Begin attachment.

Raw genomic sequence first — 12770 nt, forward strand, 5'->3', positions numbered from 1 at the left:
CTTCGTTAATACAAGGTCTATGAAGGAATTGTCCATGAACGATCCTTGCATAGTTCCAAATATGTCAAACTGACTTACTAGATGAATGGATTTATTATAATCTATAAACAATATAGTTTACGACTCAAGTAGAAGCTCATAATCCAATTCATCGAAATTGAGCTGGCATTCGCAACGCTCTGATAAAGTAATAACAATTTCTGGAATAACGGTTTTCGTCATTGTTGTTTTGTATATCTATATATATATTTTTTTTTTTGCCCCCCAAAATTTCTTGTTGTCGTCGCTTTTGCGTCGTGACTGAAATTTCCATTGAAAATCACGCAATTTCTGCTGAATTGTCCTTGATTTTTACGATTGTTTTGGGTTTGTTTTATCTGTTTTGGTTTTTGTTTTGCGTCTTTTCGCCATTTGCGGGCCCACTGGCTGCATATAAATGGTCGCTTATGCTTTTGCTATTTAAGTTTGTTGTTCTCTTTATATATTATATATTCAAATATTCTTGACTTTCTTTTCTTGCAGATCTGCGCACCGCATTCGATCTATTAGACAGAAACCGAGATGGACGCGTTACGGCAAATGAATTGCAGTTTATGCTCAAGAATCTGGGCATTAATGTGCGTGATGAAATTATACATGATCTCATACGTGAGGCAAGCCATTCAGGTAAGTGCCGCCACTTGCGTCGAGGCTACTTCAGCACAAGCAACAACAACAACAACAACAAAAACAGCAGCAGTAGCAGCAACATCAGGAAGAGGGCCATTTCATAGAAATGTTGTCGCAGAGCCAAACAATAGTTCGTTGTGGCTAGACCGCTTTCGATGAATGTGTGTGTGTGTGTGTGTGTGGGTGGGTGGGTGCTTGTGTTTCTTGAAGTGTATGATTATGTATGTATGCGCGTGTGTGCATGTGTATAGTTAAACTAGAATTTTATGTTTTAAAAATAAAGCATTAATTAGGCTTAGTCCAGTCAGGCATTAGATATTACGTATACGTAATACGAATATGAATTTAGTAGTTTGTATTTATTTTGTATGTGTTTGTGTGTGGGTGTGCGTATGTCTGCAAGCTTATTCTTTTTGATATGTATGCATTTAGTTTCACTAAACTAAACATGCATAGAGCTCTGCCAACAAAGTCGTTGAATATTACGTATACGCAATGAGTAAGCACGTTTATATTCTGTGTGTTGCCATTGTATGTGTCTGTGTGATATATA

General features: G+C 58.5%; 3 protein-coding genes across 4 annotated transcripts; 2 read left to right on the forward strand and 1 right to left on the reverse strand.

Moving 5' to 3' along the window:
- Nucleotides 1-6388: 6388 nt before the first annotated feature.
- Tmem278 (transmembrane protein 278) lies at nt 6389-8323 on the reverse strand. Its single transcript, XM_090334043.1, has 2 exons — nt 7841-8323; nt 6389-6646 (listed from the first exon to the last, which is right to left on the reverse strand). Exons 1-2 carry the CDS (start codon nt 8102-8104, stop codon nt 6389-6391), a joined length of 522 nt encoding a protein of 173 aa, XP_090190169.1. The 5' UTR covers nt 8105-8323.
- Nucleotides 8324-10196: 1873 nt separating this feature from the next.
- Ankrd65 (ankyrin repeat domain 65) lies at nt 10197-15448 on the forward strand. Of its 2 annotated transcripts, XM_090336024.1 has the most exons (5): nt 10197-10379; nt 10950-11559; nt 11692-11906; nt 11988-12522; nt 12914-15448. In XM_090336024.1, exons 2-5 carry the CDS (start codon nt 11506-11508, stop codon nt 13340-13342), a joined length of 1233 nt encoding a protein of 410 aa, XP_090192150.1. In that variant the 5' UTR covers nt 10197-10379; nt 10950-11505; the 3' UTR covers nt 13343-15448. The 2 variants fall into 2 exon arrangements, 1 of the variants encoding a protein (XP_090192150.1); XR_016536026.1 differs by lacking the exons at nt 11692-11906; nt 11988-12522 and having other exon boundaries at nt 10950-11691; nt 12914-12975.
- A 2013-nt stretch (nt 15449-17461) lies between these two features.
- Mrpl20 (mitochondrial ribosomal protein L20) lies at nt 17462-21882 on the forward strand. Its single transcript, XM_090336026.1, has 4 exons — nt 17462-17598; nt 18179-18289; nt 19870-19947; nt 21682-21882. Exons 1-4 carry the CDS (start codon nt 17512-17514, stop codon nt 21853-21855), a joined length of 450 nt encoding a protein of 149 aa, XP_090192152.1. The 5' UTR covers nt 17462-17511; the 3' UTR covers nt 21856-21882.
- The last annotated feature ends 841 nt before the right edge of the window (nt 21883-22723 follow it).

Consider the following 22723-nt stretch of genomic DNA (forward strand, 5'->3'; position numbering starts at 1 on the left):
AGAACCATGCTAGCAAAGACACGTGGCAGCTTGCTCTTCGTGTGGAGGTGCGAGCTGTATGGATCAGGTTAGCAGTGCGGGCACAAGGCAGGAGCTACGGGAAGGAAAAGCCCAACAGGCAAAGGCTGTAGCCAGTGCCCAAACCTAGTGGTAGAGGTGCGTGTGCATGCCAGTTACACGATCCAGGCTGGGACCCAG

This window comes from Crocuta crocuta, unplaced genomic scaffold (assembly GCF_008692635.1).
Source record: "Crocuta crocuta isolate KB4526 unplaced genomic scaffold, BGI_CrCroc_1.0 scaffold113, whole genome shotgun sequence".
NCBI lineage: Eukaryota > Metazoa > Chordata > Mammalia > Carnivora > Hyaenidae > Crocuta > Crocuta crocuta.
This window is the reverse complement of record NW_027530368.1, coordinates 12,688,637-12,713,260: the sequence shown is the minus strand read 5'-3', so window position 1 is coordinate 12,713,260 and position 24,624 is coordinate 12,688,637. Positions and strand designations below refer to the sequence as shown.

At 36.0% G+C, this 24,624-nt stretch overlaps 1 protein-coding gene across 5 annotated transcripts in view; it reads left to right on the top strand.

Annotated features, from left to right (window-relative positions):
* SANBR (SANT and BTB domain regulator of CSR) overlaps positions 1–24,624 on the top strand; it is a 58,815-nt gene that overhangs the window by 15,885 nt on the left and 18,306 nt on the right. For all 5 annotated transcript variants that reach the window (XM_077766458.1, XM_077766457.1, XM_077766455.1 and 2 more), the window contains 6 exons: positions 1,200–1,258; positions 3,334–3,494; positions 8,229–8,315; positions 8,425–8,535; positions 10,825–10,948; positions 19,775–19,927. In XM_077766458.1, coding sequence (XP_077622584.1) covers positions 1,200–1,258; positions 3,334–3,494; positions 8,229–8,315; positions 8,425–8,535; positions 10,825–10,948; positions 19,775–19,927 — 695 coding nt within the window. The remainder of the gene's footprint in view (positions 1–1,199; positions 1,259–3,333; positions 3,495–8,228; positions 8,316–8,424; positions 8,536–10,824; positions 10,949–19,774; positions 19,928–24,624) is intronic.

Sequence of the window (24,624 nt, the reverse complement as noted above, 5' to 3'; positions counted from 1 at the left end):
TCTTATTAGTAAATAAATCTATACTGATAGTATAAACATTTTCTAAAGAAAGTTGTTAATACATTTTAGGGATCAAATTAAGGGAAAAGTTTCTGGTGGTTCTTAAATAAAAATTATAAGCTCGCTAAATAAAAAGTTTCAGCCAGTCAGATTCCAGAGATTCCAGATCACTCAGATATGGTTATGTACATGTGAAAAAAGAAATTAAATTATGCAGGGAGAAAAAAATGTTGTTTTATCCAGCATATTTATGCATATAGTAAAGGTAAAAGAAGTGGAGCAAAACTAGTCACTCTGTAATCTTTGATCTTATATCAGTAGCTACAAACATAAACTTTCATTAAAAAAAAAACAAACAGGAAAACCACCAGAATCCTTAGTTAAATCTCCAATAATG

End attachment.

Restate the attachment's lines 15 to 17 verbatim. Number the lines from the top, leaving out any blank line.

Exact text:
Source record: "Crocuta crocuta isolate KB4526 unplaced genomic scaffold, BGI_CrCroc_1.0 scaffold113, whole genome shotgun sequence".
NCBI lineage: Eukaryota > Metazoa > Chordata > Mammalia > Carnivora > Hyaenidae > Crocuta > Crocuta crocuta.
This window is the reverse complement of record NW_027530368.1, coordinates 12,688,637-12,713,260: the sequence shown is the minus strand read 5'-3', so window position 1 is coordinate 12,713,260 and position 24,624 is coordinate 12,688,637. Positions and strand designations below refer to the sequence as shown.